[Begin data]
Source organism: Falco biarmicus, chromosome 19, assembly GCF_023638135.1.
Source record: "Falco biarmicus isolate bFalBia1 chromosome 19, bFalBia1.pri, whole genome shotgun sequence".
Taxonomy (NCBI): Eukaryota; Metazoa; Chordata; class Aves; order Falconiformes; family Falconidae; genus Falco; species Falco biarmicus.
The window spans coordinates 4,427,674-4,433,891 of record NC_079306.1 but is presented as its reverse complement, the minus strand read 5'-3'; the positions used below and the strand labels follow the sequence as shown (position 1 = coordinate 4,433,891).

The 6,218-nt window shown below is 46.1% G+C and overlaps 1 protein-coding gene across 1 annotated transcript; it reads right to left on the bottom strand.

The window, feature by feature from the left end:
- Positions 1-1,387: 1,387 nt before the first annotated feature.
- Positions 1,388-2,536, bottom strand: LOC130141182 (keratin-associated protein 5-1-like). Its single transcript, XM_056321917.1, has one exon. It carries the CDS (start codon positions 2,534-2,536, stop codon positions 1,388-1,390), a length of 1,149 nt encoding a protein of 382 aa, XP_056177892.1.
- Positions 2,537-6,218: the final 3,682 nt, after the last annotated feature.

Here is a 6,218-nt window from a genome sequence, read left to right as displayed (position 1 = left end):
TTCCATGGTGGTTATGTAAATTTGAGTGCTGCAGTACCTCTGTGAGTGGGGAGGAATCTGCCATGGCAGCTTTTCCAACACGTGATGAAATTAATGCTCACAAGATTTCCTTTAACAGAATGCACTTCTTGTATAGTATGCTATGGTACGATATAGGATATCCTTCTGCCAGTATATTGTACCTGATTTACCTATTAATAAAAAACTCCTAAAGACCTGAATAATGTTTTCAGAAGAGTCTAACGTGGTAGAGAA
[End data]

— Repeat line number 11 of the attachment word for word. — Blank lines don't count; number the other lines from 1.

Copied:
TTCCATGGTGGTTATGTAAATTTGAGTGCTGCAGTACCTCTGTGAGTGGGGAGGAATCTGCCATGGCAGCTTTTCCAACACGTGATGAAATTAATGCTCACAAGATTTCCTTTAACAGAATGCACTTCTTGTATAGTATGCTATGGTACGATATAGGATATCCTTCTGCCAGTATATTGTACCTGATTTACCTATTAATAAAAAACTCCTAAAGACCTGAATAATGTTTTCAGAAGAGTCTAACGTGGTAGAGAA